UNHCR welcomes new Ukrainian statelessness law set to end legal limbo for thousands
This is a summary of what was said by UNHCR spokesperson Shabia Mantoo – to whom quoted text may be attributed – at today's press briefing at the Palais des Nations in Geneva.
UNHCR, the UN Refugee Agency, welcomes a new statelessness law in Ukraine which came into effect this week. The law will give thousands of people who lack a nationality a chance to work legally, study and access healthcare among other rights and opportunities, and will ultimately provide a pathway to citizenship, once they are recognized as stateless.
The law, known as the ‘Amendments to Certain Legislative Acts of Ukraine Concerning Recognition as a Stateless Person’, was signed by the President of Ukraine this week after being adopted by Parliament on 16 June.
The measure is an important step towards ending statelessness in the country.
It formally establishes a Statelessness Determination Procedure which is expected to benefit an estimated 35,000 people in the country who are either stateless or whose nationality is undetermined.
These include people who have been residing in Ukraine for many years— many since the dissolution of the former Soviet Union — but have not been able to acquire Ukrainian citizenship or any other nationality due to a lack of documentation or ties to post-Soviet countries.
With the introduction of the procedure, recognized stateless people will now be able to regularize their stay by obtaining temporary residence permits. They will have the right to freedom of movement, to work, and to access education and health services.
Crucially, the law will pave the way for their naturalization as Ukrainian citizens. After five years of permanent residence in Ukraine, people recognized as being stateless will be eligible to apply for naturalization.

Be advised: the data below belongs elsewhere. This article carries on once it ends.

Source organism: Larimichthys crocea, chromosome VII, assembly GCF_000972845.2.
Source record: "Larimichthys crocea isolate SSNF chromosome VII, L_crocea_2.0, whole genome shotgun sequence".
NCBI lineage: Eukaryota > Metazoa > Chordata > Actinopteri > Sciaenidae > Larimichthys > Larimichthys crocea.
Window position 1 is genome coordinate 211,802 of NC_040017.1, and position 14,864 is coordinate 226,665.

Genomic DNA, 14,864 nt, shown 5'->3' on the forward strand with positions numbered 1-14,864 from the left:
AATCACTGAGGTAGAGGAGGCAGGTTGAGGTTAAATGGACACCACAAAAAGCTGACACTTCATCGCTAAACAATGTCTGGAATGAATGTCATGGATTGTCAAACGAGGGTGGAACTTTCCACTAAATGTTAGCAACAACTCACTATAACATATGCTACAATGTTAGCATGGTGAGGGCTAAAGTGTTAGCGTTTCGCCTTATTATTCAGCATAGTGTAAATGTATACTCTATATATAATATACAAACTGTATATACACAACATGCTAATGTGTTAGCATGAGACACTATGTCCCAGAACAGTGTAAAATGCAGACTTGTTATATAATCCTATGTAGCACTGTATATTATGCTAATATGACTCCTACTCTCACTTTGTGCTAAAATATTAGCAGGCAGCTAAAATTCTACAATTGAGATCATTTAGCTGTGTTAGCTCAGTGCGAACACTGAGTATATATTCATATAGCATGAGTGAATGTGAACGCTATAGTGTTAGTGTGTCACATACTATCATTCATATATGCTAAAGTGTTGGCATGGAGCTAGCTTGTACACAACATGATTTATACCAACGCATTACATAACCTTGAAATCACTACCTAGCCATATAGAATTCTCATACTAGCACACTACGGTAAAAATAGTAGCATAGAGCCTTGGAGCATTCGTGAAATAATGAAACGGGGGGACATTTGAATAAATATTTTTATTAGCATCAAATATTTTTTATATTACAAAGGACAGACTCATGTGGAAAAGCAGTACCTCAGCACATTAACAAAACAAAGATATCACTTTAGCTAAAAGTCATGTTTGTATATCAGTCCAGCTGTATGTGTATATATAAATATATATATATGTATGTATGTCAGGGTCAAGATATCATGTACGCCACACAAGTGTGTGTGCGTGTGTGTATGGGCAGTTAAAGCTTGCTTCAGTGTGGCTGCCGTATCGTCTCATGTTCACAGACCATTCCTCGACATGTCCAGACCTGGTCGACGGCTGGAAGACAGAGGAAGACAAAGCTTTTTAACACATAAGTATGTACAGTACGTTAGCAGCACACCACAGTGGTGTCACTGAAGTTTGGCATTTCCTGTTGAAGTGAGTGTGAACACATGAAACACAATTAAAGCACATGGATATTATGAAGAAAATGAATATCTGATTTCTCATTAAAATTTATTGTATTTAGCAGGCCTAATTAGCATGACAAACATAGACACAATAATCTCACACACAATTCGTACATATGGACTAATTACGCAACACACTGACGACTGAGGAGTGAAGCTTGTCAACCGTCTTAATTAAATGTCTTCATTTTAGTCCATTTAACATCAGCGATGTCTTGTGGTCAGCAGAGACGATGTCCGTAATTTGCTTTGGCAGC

The law was drafted by members of Parliament in close collaboration with the State Migration Service, the Ministry of Interior and in consultation with other government entities, experts from civil society and UNHCR.
UNHCR has been advocating for the introduction of a Statelessness Determination Procedure since 2013 when Ukraine acceded to the two UN statelessness treaties - the 1954 Convention relating to the Status of Stateless Persons and the 1961 Convention on the Reduction of Statelessness.
UNHCR stands ready to support authorities in the implementation of the law and has offered its assistance to Ukraine’s State Migration Service, providing training to key staff in their regional departments as well as to legal practitioners, including from the state-run Free legal Aid Centers. UNHCR will also raise awareness among concerned populations on the possibility to apply for statelessness status.
Worldwide, statelessness blights the lives of millions of people, leaving them without access to basic rights and official recognition. Some 4.2 million stateless people are reported by 76 countries, but UNHCR believes the actual number to be significantly higher.
UNHCR launched a global ‘#IBelong’ Campaign in 2014 aimed at ending statelessness within a decade. Since then, 95 governments, civil society and international and regional organizations have made commitments to tackle statelessness, a major cause of human rights deprivations for millions of people worldwide.
In addition to supporting the efforts of the Government to address statelessness, UNHCR in Ukraine provides assistance to refugees, asylum seekers, internally displaced and other conflict-affected people and supports the search for solutions Almost 1.7 million people have been affected by the conflict including 734,000 who are internally displaced.
UNHCR has been supporting national authorities and civil society in responding to the needs of those displaced, providing legal, material and social assistance, including as part of the Covid-19 response. UNHCR focuses its activities on strengthening their rights and freedoms, improving their living conditions and providing long-term solutions.
For more information on this topic, please contact:
- In Ukraine, Victoria Andrievska, [email protected], +380 50 413 8404
- In Geneva, Shabia Mantoo, [email protected], +41 79 337 76 50